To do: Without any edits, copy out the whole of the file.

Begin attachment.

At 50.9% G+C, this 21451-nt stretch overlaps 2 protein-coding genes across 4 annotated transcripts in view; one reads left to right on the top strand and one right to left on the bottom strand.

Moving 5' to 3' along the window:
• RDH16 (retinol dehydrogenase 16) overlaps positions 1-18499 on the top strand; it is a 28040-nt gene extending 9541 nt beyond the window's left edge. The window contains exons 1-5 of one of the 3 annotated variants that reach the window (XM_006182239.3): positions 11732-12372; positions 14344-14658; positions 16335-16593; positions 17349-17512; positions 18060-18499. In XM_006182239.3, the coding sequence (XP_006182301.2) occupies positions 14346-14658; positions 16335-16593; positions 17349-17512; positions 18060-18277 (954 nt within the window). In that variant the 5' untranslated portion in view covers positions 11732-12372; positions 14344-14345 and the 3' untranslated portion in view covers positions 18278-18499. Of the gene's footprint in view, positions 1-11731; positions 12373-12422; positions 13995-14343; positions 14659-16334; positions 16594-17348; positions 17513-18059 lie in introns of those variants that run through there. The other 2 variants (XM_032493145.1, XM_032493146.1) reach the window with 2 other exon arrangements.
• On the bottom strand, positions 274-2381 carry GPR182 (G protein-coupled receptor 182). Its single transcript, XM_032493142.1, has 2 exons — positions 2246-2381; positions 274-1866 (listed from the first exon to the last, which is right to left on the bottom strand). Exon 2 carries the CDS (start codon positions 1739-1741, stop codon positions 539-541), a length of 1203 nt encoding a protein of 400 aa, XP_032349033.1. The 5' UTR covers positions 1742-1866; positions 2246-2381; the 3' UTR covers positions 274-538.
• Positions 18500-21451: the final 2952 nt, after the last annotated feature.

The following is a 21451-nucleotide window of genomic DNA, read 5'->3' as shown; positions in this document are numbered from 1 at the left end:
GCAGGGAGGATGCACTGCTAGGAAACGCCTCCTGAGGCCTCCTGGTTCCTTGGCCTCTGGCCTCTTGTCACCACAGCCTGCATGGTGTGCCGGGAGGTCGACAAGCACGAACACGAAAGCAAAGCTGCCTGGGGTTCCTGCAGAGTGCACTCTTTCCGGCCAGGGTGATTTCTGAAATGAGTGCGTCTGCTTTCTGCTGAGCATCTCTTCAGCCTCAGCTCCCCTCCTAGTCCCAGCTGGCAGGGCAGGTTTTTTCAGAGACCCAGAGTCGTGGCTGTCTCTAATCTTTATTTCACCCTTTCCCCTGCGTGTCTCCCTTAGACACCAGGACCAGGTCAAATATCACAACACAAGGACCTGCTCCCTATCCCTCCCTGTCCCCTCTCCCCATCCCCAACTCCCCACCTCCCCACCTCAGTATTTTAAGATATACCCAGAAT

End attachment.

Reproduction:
At 50.9% G+C, this 21451-nt stretch overlaps 2 protein-coding genes across 4 annotated transcripts in view; one reads left to right on the top strand and one right to left on the bottom strand.

Moving 5' to 3' along the window:
• RDH16 (retinol dehydrogenase 16) overlaps positions 1-18499 on the top strand; it is a 28040-nt gene extending 9541 nt beyond the window's left edge. The window contains exons 1-5 of one of the 3 annotated variants that reach the window (XM_006182239.3): positions 11732-12372; positions 14344-14658; positions 16335-16593; positions 17349-17512; positions 18060-18499. In XM_006182239.3, the coding sequence (XP_006182301.2) occupies positions 14346-14658; positions 16335-16593; positions 17349-17512; positions 18060-18277 (954 nt within the window). In that variant the 5' untranslated portion in view covers positions 11732-12372; positions 14344-14345 and the 3' untranslated portion in view covers positions 18278-18499. Of the gene's footprint in view, positions 1-11731; positions 12373-12422; positions 13995-14343; positions 14659-16334; positions 16594-17348; positions 17513-18059 lie in introns of those variants that run through there. The other 2 variants (XM_032493145.1, XM_032493146.1) reach the window with 2 other exon arrangements.
• On the bottom strand, positions 274-2381 carry GPR182 (G protein-coupled receptor 182). Its single transcript, XM_032493142.1, has 2 exons — positions 2246-2381; positions 274-1866 (listed from the first exon to the last, which is right to left on the bottom strand). Exon 2 carries the CDS (start codon positions 1739-1741, stop codon positions 539-541), a length of 1203 nt encoding a protein of 400 aa, XP_032349033.1. The 5' UTR covers positions 1742-1866; positions 2246-2381; the 3' UTR covers positions 274-538.
• Positions 18500-21451: the final 2952 nt, after the last annotated feature.

The following is a 21451-nucleotide window of genomic DNA, read 5'->3' as shown; positions in this document are numbered from 1 at the left end:
GCAGGGAGGATGCACTGCTAGGAAACGCCTCCTGAGGCCTCCTGGTTCCTTGGCCTCTGGCCTCTTGTCACCACAGCCTGCATGGTGTGCCGGGAGGTCGACAAGCACGAACACGAAAGCAAAGCTGCCTGGGGTTCCTGCAGAGTGCACTCTTTCCGGCCAGGGTGATTTCTGAAATGAGTGCGTCTGCTTTCTGCTGAGCATCTCTTCAGCCTCAGCTCCCCTCCTAGTCCCAGCTGGCAGGGCAGGTTTTTTCAGAGACCCAGAGTCGTGGCTGTCTCTAATCTTTATTTCACCCTTTCCCCTGCGTGTCTCCCTTAGACACCAGGACCAGGTCAAATATCACAACACAAGGACCTGCTCCCTATCCCTCCCTGTCCCCTCTCCCCATCCCCAACTCCCCACCTCCCCACCTCAGTATTTTAAGATATACCCAGAAT